• CUDA integration and Direct3D11 integration and plugin improvements
  • New H.264 / AVC, H.265 / HEVC and AV1 hardware-accelerated video encoders for AMD GPUs using the Advanced Media Framework (AMF) SDK
  • applemedia: H.265 / HEVC video encoding + decoding support
  • androidmedia: H.265 / HEVC video encoding support
  • New "force-live" property for audiomixer, compositor, glvideomixer, d3d11compositor etc.
  • Lots of new plugins, features, performance improvements and bug fixes

For more details check out the GStreamer 1.22 release notes.

Binaries for Android, iOS, macOS and Windows will be provided in due course.

You can download release tarballs directly here: gstreamer, gst-plugins-base, gst-plugins-good, gst-plugins-ugly, gst-plugins-bad, gst-libav, gst-rtsp-server, gst-python, gst-editing-services, gst-devtools, gstreamer-vaapi, gstreamer-sharp, gst-omx, or gstreamer-docs.

January 23, 2023 10:00 PM

Linux – CDM Create Digital Music

Tuning into Arabic music: electronic-vocal duo Rust and Hany Manja (with Bitwig Studio download)

Making instruments work in tune with musicians and singers means making them work with more than 12-tone equal temperament alone. So it's great to see this profile of Hany Manja and his duo Rust with Petra Hawi. Plus Bitwig Studio users can get your hands (and ears) into the action - with a Micropitch download.

The post Tuning into Arabic music: electronic-vocal duo Rust and Hany Manja (with Bitwig Studio download) appeared first on CDM Create Digital Music.

by Peter Kirn at January 23, 2023 09:48 PM

digital audio hacks – Hackaday

Reading Data From a CD, With a Microscope

There was a time when electronic engineering students studied the audio CD, for all its real-world examples of error correction and control systems. There’s something to be found in the system still for young and old though, and thus we were intrigued when we saw [Peter Monta] reading the data from a CD using a microscope.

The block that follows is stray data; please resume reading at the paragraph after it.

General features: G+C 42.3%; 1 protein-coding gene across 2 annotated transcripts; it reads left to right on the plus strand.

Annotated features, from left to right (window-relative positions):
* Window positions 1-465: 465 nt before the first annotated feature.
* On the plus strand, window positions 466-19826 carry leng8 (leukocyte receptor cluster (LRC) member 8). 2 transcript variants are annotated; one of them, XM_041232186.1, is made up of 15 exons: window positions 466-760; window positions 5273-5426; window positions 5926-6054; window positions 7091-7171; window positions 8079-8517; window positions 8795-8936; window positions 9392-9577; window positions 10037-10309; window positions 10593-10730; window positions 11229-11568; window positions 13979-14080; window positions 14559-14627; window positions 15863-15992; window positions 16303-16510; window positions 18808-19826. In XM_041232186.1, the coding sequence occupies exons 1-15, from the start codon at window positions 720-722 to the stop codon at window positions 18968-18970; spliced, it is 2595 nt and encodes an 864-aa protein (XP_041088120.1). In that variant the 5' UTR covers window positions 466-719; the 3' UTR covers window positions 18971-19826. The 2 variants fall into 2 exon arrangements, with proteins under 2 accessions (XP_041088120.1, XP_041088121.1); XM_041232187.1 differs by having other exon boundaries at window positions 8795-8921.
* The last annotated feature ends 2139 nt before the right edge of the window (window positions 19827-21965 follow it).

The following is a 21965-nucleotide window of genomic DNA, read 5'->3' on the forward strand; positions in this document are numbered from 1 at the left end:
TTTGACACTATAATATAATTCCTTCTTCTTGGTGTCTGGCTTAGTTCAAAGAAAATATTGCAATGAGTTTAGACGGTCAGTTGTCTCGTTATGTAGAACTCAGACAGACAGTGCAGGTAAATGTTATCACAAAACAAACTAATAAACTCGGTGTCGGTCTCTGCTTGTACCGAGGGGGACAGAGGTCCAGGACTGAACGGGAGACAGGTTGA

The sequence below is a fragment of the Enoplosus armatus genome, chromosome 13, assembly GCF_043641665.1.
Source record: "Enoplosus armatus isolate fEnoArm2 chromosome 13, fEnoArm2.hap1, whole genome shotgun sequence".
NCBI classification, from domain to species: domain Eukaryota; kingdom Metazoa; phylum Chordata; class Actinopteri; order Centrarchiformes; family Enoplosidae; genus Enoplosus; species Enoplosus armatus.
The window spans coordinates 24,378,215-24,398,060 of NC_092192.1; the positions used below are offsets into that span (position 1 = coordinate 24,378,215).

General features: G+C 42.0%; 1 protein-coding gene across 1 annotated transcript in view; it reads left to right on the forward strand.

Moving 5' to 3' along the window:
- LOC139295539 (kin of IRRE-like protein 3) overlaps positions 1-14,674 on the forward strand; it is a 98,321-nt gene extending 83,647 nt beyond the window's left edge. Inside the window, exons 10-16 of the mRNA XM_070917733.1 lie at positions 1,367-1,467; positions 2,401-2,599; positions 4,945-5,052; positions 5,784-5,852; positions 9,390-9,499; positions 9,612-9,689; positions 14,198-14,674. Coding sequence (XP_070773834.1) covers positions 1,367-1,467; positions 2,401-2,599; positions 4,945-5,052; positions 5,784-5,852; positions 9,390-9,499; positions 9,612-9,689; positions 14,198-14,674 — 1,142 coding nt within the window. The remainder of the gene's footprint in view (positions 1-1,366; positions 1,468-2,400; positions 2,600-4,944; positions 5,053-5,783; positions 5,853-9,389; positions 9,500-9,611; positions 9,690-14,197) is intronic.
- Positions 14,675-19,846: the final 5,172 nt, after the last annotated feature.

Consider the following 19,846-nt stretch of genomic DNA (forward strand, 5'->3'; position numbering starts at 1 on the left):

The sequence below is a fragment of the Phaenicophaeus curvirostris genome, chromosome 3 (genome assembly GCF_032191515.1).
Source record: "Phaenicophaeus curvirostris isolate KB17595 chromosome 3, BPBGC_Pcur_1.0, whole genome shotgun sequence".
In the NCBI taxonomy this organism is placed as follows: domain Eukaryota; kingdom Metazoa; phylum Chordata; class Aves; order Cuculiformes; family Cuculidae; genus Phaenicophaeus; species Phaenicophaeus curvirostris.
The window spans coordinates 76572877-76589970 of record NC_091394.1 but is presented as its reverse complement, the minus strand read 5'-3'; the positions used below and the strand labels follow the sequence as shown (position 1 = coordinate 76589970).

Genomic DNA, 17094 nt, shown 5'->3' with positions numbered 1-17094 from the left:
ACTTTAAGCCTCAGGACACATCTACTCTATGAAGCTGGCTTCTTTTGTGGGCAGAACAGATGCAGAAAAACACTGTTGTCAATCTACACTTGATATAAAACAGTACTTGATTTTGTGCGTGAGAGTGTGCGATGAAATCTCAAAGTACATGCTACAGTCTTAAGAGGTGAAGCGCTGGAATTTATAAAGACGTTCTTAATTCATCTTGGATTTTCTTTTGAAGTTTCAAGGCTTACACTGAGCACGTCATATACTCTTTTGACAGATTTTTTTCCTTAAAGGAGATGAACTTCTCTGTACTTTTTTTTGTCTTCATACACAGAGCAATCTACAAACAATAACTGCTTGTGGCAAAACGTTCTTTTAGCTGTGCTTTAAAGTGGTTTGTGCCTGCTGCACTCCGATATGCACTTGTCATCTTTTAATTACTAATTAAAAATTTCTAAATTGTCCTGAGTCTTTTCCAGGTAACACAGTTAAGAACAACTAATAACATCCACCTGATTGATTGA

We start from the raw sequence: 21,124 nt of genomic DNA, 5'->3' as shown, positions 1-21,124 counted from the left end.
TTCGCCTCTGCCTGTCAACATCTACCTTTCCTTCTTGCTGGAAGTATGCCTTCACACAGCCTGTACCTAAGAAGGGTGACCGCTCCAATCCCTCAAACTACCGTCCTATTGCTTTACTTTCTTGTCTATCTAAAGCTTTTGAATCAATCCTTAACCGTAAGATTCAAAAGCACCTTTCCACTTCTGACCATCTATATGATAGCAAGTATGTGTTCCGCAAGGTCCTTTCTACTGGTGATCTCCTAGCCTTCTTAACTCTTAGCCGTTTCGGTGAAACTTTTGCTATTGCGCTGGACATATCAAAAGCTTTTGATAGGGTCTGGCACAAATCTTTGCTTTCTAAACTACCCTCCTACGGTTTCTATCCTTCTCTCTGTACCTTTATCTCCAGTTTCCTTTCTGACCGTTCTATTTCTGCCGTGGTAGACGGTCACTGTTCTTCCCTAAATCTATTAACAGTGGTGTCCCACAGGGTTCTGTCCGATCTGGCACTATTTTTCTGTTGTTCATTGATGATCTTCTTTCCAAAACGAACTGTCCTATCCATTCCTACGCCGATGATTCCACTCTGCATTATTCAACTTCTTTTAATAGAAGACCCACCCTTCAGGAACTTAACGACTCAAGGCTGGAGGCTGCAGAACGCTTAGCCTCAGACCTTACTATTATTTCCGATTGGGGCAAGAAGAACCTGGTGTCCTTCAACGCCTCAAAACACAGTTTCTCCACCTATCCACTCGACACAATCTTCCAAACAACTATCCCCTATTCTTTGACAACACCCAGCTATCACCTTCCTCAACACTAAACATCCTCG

CDs encode data as so-called pits and lands in a spiral track across a metalised surface, with a transition from pit to land signifying a logic 1 and a missing transition signifying a 0. Reading a section of the raw data is achieved in the first part of his write-up, but in the next installment he goes further into retrieving more data through stitching together microscope pictures and writing some code to retrieve data frames. He’s not quite at the audio playback stage, but he’s planning in the future to spiral-track a full image to rip an entire disc.

There are plenty of CD drives around to read audio the conventional way, but the techniques here still find a use where less ubiquitous media has to be read. In the last decade for example there was an effort to read the BBC Domesday Project from the 1980s, as it became clear that few of the original readers survived in working order.